The United Kingdom has had some insane bands over the years like xCanaanx, Unborn and Slavarc as well as more modern classics like Abolition, Renounced and the gone too soon xRepentancex, what current bands should we check out from the other side of the globe?
Active UK bands with new releases in 2017 you need to check out - the new Nihility record, which is my current favourite UKHC release of the year. Realm of Torment dropped a new EP last month which is their best work to date. Revolve from Glasgow dropped 'Reduced to Ash' which is mad underrated. Chamber from Telford put out 'Void of Hatred' which is a solid release. Check out and follow Rage Records at ragehc.bandcamp.com.
Pick your king;
Arkangel or Kickback?
I'm not a fan of the people who were in either of these bands, but they both released iconic records. Kickback had a consistently solid career but Arkangel are king. Prayers upon Deaf Ears is one of my favourite releases and even after they sold out they controversially created a great album, (IHYDBO). I'm personally not a fan of their 2008 record though.
Congress or Liar?
Both are supreme but for me, Congress are my favourite band to come out of the H8000 area.
Thanks for the interview! Any last words?
Shout out to Michael and Robert (and team at LLR) for everything they do.
Thanks a lot for the interview!
From the underbelly of Australian punk comes Tirade, bringing a breath of fresh air into the Melbourne scene. With their unique blend of politics, mosh parts and sound-clips à la Chokehold or Haymaker, Tirade only played a handful of shows before their hiatus but left people wanting more. We sent them through a couple of questions to coincide the release of their debut tape AMBUSH YOUR ENEMY and you can read the responses below.
Can you introduce the band and who does what?
- Tirade is a bunch of fuckwits who make half assed music that gets way more credit than it deserves. And we love it.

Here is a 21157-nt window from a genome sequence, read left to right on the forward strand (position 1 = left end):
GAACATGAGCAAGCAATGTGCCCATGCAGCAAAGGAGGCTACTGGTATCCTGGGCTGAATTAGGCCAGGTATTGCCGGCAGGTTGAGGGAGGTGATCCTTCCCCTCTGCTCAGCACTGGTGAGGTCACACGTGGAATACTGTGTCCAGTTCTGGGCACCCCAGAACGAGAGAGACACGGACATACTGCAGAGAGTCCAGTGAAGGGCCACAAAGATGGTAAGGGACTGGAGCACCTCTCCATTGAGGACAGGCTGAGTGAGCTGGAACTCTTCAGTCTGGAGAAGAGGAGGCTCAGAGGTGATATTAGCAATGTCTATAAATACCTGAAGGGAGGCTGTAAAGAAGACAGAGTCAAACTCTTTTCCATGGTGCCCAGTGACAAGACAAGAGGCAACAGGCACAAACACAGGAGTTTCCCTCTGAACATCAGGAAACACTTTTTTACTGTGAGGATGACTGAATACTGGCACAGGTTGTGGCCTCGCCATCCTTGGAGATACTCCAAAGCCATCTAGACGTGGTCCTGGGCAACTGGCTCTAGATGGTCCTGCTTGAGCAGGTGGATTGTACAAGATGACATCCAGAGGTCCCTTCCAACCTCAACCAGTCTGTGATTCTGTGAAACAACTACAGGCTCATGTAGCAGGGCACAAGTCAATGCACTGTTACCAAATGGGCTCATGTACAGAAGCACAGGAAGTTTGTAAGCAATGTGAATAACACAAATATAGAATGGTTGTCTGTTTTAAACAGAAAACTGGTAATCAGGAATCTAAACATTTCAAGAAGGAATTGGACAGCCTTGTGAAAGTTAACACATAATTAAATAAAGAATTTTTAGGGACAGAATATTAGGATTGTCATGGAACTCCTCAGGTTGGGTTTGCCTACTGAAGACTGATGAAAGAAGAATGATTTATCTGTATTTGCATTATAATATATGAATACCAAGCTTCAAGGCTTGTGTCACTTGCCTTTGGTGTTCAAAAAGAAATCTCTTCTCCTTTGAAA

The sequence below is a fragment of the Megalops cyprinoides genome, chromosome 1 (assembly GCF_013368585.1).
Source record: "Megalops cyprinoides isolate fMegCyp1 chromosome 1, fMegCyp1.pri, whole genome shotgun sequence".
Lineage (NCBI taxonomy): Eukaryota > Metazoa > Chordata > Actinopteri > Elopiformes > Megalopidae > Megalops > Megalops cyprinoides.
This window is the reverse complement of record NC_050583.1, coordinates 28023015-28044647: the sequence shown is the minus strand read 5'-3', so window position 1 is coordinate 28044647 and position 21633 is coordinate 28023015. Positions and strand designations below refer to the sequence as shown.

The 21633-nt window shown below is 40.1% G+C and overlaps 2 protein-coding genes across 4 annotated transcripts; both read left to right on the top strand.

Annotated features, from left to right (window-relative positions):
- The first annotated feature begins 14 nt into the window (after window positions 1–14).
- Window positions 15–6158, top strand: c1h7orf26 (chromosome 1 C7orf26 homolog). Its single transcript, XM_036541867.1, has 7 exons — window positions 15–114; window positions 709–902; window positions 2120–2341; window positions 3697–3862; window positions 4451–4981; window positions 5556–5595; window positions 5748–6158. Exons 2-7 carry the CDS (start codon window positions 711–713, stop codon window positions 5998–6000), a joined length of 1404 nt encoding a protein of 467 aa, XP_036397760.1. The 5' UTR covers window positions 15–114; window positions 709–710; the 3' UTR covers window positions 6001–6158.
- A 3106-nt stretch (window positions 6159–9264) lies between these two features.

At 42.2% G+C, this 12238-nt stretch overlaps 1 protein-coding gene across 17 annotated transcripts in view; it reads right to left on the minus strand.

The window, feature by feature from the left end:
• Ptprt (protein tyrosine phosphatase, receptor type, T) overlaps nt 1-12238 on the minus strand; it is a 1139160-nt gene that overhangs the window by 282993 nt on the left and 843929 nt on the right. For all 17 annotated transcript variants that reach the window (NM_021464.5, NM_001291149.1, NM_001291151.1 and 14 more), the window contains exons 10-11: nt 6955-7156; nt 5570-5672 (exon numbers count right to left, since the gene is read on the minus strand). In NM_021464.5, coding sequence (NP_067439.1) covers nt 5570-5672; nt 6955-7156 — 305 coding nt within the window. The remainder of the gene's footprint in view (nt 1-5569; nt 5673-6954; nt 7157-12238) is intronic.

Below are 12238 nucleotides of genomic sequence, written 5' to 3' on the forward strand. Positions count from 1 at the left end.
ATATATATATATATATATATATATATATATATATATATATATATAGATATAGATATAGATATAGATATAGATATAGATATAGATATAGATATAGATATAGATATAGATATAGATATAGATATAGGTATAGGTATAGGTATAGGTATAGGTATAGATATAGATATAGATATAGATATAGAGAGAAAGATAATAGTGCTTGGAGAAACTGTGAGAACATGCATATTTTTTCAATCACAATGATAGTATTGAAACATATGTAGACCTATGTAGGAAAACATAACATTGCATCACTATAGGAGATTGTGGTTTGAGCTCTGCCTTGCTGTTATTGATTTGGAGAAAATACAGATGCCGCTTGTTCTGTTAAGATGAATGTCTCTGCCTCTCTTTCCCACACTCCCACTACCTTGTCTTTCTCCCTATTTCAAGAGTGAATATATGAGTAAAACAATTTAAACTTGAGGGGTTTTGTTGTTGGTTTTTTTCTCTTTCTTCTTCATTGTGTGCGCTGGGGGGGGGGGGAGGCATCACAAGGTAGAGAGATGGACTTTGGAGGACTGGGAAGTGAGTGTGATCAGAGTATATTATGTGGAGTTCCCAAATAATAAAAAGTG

- Tirade is Nathan, JJ, Hep G, Sam 666 and Stacey. That is to say drums, git, bass, git, vox. There are multiple anonymous answers given to each question, sorry if that's confusing.
Tirade was always going to be a short lived band with members going overseas, what was the catalyst for starting the band?
- I hadn't played music with most of these people before and we're all good mates. Getting to know your friends in a creative and fun context like making music is often refreshing and inspiring for me. This style of hardcore is a sort of guilty pleasure for all of us too, so it was for a laugh but awesome to get together and write serious stuff with a big tongue in the cheek. It was a good way to stay driven toward something for the winter period.
- Peer pressure and bongs. The others were stoned as and rang me up being like 'wouldn't it be crack up...'. I was initially quite resistant to the idea of starting a beatdown type band Nathan, Stacey and JJ lathered it on and I caved. It was tonnes of fun though. Gurney just joined cause he knew we'd be fucked without him.
- I wanted be involved because I like hardcore and I thought it would be fun. It's also been a really long time since I've played guitar in a collaborative project so I figured this would be a good project to use to reacquaint myself.
Tirade playing their last show (to date) at Essendon in September, 2016.
Before you played with Shackles and Magrudergrind you gave you lyrics sheets, why did you feel that was important?
- Ego. Nahbutyeah.
- I don't necessarily think its important. But it sets the tone in a way. If a band is giving out lyric sheets it means that they consider the words to be crucial to the project. I've always liked when bands have gone to that effort so I suppose I enjoy going to that effort myself and it gives people the opportunity to be critical and think about shit
– Agree/disagree – whatever. It also gives you the opportunity to put a visual aesthetic across as well which potentially adds another layer to people's experience of the live show or their expectations or something.
Continuing on from that, what are some issues that are important to Tirade?
- Supporting your friends to live however they want. Deconstructing the privilege and prejudice within ourselves and trying to improve the way we live with others.
- Indigenous struggle, black power, self determination, self organisation and ecology.